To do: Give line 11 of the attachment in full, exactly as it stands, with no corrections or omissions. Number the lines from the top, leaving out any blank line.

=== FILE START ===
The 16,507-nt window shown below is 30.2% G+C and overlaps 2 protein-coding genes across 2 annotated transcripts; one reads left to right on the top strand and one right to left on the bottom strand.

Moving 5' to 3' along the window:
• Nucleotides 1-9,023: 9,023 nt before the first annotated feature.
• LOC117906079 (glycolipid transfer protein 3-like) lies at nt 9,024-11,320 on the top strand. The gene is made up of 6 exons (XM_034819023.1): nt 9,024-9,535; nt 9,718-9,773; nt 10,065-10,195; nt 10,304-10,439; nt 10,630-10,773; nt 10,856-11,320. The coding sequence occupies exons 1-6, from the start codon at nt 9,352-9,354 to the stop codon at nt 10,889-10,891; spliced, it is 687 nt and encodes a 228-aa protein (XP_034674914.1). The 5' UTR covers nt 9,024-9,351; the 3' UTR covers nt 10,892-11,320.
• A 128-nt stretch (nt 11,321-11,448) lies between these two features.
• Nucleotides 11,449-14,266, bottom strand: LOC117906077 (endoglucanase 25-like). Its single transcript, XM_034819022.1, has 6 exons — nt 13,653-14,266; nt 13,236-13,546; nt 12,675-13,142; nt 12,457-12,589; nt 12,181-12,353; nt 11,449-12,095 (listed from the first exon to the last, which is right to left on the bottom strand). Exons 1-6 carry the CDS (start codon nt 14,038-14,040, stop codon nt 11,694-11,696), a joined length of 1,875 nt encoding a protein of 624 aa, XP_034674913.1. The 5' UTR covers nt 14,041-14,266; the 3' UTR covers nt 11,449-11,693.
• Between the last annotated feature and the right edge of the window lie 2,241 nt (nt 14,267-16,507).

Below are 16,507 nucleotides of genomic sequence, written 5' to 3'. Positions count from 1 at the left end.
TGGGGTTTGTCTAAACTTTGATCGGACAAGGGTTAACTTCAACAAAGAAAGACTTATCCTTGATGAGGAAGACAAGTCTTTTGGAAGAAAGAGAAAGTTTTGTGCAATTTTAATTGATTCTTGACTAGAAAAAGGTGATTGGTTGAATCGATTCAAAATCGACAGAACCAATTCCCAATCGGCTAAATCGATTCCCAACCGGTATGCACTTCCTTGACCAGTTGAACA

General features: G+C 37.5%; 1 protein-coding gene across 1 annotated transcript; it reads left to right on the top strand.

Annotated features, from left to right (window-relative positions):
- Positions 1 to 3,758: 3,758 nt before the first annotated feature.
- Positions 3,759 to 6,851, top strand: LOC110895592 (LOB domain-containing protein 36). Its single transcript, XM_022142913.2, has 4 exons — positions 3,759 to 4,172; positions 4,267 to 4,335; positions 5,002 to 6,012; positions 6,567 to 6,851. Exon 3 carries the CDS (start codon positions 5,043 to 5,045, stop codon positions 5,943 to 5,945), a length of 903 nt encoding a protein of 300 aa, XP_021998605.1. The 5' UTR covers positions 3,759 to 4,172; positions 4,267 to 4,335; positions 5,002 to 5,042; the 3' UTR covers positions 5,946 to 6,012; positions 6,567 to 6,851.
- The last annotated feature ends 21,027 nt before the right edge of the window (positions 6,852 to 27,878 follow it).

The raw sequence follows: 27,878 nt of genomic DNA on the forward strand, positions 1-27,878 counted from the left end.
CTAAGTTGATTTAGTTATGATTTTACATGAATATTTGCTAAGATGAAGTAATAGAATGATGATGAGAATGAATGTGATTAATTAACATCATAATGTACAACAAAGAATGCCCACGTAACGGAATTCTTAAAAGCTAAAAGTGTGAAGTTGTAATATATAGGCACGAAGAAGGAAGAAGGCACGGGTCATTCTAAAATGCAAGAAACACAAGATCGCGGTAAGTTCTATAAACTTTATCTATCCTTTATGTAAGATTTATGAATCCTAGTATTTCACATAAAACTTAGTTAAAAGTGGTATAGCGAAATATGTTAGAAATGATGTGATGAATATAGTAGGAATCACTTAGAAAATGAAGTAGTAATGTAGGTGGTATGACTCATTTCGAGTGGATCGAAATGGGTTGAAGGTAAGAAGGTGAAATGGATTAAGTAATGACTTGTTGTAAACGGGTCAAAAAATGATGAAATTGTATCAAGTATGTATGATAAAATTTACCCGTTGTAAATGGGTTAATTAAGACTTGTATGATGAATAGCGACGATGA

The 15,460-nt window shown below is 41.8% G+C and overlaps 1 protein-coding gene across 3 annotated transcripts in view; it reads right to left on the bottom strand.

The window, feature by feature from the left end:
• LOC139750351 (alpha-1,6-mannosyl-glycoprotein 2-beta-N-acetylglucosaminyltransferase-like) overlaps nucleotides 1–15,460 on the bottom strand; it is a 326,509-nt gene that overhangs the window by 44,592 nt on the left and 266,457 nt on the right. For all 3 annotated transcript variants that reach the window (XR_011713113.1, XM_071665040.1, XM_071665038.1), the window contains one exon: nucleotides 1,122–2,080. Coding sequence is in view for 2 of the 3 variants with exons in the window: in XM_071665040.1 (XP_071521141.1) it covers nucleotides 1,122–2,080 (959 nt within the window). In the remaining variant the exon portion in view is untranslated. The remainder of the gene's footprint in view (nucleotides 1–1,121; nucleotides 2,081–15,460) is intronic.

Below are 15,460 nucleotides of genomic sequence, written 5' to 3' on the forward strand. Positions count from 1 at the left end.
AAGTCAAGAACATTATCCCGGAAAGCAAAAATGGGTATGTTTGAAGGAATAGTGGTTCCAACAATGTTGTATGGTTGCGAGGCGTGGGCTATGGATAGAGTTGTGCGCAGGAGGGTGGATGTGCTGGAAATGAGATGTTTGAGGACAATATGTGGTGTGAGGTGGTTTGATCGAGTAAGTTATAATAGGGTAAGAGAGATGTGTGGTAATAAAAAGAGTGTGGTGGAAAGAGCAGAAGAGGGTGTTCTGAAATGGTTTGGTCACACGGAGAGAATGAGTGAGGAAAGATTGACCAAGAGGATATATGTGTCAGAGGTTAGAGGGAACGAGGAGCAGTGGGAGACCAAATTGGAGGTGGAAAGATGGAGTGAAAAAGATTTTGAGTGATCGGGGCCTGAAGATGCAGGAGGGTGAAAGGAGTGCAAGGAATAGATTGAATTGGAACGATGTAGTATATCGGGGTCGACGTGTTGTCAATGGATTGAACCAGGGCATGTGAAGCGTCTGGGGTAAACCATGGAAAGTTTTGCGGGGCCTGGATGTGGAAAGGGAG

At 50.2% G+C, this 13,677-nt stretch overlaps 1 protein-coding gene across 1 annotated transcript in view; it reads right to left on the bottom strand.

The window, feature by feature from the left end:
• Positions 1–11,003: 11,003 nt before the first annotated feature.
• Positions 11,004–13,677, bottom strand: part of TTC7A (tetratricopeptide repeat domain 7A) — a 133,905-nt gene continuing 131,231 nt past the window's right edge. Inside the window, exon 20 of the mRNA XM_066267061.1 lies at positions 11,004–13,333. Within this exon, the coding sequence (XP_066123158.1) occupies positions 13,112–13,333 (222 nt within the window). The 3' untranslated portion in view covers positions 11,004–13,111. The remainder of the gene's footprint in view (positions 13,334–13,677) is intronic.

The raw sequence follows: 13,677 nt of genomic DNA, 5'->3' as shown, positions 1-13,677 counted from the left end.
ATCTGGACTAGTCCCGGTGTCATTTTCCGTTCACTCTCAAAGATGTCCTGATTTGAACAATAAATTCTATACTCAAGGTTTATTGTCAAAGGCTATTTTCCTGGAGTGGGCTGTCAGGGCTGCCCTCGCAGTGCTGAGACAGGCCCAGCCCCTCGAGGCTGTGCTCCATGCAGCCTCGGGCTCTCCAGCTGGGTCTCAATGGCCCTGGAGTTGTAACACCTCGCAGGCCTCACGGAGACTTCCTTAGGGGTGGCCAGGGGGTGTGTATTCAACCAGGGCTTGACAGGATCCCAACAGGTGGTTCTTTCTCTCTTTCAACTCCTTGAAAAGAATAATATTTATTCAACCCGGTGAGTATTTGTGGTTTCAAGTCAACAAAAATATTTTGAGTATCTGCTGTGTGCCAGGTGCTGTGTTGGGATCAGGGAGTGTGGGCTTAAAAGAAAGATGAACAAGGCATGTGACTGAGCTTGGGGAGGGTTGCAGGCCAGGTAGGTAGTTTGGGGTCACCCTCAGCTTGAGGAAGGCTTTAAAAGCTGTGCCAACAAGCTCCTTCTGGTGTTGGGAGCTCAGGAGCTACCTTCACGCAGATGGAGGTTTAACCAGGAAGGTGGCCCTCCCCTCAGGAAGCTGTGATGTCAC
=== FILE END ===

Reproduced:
Annotated features, from left to right (window-relative positions):